The study will look at whether artificial intelligence could be used to replace a second radiologist in analysing mammograms
“The study...is an opportunity to analyse and assess the differences between human and machine made decisions and to learn whether AI has the potential power to positively transform clinical practice in real-world screening populations.” Dr William Teh, consultant radiologist at the Royal Free London
The Royal Free London NHS Foundation Trust is to investigate whether artificial intelligence (AI) could be as effective at detecting breast cancer as currently-used screening methods – and therefore speed up detection rates and reduce patient waiting times.
When a woman has a mammogram, the images are assessed by two radiologists. The use of two pairs of eyes increases the rate of cancer detection and keeps recall rates low, but it is resource-intensive – a problem exacerbated by a shortage of radiologists.
To see if AI could do the job as well, the Royal Free London will use Mia (mammography intelligent assessment) from Kheiron Medical Technologies, to evaluate mammograms carried out by the North London Breast Screening Service (NLBSS). Each mammogram will have already been evaluated by two radiologists, making it possible to compare Mia’s accuracy with the accuracy of current standard practice. Any woman whose mammograms have been identified by the radiologists as abnormal will have already been referred for further investigations or treatment. All the patient data used in the study will be anonymised.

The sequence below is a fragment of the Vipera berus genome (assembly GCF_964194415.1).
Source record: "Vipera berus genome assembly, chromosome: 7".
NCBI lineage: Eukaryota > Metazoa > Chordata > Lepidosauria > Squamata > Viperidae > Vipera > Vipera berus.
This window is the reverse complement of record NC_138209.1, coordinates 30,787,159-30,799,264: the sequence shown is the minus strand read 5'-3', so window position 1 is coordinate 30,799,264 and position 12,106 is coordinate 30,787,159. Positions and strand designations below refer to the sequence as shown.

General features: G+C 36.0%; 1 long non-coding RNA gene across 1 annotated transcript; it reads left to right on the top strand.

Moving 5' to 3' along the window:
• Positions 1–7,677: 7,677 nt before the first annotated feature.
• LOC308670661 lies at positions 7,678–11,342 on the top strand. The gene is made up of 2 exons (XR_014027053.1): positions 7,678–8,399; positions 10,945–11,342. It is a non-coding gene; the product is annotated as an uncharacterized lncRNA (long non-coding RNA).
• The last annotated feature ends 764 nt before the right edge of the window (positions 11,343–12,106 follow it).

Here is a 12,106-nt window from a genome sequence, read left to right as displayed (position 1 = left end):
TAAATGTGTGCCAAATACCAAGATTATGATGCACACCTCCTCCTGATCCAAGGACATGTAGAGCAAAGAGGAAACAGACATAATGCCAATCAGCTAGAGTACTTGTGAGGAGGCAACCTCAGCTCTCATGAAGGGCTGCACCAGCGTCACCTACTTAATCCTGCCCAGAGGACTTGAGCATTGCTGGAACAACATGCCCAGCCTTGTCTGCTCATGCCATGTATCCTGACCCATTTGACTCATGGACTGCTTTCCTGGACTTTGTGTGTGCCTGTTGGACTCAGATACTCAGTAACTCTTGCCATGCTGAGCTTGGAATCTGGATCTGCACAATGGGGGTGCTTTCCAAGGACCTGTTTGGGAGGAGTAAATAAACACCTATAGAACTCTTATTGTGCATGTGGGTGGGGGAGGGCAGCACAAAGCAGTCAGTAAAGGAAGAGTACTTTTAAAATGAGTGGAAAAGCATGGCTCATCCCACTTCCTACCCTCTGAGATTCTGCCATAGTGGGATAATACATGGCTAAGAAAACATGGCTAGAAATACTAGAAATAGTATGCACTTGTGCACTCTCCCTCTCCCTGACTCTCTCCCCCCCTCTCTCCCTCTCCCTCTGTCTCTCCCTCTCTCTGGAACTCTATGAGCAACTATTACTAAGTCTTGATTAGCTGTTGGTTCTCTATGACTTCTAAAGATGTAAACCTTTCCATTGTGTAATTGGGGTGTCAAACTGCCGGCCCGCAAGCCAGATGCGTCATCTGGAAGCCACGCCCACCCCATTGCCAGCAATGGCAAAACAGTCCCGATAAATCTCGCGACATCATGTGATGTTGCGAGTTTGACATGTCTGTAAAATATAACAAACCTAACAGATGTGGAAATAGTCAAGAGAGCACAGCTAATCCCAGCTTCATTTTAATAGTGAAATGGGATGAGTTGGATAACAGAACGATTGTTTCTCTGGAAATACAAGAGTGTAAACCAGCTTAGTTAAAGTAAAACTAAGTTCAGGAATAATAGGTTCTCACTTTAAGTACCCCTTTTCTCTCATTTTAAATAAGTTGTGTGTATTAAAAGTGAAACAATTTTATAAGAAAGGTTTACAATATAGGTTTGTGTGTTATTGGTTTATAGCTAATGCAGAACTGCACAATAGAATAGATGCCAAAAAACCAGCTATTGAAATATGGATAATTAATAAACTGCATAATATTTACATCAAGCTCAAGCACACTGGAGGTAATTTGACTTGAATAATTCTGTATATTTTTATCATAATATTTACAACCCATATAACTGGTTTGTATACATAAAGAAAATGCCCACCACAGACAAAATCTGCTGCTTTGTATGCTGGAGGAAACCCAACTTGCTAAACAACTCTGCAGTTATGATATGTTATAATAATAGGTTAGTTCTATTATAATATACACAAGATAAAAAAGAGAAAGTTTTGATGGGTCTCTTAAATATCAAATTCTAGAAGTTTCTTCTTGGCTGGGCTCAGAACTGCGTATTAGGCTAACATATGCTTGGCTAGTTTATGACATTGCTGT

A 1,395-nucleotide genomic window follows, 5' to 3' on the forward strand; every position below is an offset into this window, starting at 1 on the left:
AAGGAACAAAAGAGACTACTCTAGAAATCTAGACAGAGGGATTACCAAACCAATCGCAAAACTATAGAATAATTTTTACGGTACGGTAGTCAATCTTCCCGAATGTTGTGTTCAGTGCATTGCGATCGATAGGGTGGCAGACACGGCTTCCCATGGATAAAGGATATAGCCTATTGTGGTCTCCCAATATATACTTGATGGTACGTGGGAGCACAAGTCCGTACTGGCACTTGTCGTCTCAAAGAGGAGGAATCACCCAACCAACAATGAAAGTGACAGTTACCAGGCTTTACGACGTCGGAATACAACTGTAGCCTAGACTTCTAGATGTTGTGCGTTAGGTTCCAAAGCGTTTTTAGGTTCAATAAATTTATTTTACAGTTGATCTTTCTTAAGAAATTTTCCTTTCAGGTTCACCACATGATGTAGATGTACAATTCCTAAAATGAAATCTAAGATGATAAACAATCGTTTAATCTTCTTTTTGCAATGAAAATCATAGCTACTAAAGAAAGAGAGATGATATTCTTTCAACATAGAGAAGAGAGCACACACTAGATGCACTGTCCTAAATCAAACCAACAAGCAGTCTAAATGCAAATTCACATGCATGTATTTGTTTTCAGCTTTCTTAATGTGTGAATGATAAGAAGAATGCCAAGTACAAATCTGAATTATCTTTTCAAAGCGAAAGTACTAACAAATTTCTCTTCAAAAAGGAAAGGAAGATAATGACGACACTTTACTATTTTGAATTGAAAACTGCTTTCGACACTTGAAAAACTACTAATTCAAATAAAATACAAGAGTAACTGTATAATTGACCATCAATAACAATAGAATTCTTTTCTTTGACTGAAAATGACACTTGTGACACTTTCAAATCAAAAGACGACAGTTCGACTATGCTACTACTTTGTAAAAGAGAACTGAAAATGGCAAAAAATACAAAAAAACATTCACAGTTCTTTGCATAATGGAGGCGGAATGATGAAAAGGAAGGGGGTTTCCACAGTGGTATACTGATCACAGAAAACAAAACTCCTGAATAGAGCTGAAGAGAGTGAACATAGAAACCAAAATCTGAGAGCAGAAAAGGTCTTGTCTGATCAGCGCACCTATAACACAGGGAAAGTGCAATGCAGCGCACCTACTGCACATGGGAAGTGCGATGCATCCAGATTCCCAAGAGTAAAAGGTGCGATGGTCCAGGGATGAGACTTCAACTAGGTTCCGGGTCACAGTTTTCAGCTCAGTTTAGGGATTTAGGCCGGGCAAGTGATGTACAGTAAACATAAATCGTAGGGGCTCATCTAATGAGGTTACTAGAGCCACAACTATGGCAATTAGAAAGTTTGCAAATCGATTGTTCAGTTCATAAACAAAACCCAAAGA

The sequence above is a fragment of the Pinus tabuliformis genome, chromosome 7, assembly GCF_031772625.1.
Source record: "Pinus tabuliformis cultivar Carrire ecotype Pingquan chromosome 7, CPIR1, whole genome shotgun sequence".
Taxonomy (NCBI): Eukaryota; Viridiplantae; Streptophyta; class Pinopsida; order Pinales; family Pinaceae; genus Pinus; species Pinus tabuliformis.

The more mammograms Mia analyses, the more it will learn, so it will continually improve its ability to detect cancerous or pre-cancerous cells. The tool has been built by using a form of deep learning called convoluted neural networks, which involved being trained on three million images.
Mia works by analysing the image and suggesting that either no further action is needed or that further investigation is required. If it is found to be effective, it could be implemented nationwide, eventually replacing the need for an evaluation by a second radiologist. This would reduce the current backlogs in the system and alleviate the problems caused by the shortage of radiologists.
NLBSS, situated in Edgware Community Hospital, is one of the largest screening services in the country, screening 50,000 women a year. It is one 14 hospital sites across the country participating in the study, which has been funded by the AI in Health and Care Award.
Dr William Teh, a consultant radiologist at the Royal Free London, said: “The study will provide evidence to help assess whether the use of AI in this instance could be a viable option. It’s an opportunity to analyse and assess the differences between human and machine made decisions and to learn whether AI has the potential power to positively transform clinical practice in real-world screening populations.”